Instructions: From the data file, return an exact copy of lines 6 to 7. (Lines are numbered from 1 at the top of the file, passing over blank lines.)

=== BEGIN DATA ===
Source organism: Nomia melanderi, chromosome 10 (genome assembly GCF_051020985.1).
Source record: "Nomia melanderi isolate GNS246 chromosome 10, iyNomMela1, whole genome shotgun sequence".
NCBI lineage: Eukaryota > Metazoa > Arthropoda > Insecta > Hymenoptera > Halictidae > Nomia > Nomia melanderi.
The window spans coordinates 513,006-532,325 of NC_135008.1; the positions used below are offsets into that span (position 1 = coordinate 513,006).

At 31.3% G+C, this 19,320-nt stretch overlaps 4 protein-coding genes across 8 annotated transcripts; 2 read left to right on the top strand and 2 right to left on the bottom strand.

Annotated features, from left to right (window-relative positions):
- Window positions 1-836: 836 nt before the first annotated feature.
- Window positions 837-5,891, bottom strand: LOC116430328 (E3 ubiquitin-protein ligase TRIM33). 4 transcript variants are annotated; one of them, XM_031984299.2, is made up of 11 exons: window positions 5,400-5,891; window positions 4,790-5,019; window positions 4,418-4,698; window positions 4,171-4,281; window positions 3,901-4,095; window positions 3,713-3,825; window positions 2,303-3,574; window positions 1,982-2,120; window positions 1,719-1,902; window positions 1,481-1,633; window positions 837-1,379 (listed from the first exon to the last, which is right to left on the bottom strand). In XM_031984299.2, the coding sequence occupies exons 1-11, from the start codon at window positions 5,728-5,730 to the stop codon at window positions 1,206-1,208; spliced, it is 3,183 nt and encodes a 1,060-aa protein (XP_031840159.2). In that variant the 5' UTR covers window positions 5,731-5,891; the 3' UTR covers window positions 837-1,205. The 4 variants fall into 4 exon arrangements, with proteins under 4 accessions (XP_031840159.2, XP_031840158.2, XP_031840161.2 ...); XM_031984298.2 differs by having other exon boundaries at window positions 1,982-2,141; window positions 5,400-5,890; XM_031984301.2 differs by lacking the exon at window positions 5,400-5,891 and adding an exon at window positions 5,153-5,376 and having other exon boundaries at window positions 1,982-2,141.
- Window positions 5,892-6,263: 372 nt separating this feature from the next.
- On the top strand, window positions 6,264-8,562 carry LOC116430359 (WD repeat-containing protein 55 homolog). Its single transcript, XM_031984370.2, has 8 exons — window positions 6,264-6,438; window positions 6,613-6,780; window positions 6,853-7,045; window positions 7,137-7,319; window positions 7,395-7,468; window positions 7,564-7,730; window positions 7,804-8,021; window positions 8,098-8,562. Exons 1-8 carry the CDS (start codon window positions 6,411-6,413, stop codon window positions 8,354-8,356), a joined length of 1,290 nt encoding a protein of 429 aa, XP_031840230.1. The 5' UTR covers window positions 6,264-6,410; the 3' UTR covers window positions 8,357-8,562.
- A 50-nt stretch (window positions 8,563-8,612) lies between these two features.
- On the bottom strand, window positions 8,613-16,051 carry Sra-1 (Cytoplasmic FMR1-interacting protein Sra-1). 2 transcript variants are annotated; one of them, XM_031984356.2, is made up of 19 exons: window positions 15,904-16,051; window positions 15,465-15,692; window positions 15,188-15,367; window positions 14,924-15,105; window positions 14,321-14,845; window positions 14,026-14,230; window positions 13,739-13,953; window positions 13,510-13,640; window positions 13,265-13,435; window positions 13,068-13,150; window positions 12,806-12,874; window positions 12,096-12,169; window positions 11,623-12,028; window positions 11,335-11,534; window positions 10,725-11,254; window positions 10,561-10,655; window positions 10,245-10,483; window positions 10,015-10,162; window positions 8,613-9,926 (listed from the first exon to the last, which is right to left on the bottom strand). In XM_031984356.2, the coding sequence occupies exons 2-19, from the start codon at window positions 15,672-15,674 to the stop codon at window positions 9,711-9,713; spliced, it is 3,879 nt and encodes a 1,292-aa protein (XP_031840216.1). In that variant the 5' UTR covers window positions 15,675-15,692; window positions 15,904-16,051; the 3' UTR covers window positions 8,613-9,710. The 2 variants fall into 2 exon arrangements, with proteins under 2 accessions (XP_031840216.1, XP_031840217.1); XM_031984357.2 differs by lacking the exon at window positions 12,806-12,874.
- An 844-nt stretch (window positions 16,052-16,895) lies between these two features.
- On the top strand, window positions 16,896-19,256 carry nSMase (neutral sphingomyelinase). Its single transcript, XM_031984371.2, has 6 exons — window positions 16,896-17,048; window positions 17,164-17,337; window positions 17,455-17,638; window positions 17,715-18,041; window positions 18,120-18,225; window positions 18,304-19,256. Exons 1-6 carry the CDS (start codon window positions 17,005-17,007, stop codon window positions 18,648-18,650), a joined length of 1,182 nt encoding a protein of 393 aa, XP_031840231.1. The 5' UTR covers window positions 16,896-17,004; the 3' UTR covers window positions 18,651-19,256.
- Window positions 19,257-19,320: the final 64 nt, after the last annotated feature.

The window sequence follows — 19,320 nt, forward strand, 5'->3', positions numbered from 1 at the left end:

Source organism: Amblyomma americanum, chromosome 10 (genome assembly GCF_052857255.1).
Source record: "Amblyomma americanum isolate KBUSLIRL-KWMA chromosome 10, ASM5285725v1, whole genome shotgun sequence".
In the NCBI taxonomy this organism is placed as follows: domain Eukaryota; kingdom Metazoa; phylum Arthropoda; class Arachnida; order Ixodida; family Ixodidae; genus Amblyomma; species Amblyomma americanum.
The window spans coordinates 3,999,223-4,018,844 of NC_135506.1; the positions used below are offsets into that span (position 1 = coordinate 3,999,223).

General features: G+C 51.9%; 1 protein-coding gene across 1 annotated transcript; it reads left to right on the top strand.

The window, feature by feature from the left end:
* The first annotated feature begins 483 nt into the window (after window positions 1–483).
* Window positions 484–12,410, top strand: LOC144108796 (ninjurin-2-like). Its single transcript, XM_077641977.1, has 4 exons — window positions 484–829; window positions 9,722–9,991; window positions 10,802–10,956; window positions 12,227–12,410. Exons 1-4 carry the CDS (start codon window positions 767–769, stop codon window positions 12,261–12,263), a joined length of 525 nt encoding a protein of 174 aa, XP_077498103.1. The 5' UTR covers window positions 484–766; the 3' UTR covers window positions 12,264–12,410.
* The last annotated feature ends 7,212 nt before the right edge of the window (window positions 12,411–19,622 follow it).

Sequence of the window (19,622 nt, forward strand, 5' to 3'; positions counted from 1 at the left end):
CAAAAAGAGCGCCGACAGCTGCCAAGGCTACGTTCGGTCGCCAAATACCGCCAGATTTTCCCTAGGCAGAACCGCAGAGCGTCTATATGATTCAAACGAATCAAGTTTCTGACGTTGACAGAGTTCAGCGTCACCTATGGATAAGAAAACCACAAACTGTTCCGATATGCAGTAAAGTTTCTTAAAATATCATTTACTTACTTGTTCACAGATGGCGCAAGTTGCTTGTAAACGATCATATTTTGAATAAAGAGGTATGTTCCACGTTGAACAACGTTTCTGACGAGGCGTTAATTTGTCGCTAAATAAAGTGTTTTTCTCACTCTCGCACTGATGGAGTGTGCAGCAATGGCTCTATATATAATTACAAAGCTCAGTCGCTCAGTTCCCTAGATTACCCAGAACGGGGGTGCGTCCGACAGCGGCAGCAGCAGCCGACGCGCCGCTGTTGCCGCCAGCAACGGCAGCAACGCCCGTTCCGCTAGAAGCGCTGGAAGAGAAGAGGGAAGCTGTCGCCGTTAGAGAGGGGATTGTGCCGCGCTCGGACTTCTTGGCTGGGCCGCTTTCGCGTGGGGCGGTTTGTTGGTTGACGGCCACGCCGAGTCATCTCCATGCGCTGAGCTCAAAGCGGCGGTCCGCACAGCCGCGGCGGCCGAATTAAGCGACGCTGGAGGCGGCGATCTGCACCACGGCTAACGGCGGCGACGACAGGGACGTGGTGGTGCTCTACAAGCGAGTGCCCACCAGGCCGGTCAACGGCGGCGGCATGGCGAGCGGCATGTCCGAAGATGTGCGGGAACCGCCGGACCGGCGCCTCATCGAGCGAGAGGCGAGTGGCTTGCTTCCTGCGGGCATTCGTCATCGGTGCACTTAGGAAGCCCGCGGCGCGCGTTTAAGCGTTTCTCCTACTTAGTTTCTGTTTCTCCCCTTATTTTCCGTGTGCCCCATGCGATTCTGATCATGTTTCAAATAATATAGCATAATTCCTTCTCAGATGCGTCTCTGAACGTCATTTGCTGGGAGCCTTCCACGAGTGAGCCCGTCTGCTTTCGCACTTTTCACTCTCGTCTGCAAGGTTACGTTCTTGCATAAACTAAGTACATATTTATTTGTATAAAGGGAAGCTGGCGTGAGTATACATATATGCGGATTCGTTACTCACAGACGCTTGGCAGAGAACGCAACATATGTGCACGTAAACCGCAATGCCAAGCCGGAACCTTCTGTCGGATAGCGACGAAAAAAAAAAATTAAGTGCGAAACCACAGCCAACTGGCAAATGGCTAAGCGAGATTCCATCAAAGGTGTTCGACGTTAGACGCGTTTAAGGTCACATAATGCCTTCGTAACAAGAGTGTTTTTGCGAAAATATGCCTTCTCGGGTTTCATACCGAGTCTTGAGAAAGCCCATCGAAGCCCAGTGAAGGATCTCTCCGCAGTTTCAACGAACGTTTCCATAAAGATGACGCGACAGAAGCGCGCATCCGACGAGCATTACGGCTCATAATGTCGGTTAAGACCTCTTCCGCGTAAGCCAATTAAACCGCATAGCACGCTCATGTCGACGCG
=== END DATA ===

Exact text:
Annotated features, from left to right (window-relative positions):
- Window positions 1-836: 836 nt before the first annotated feature.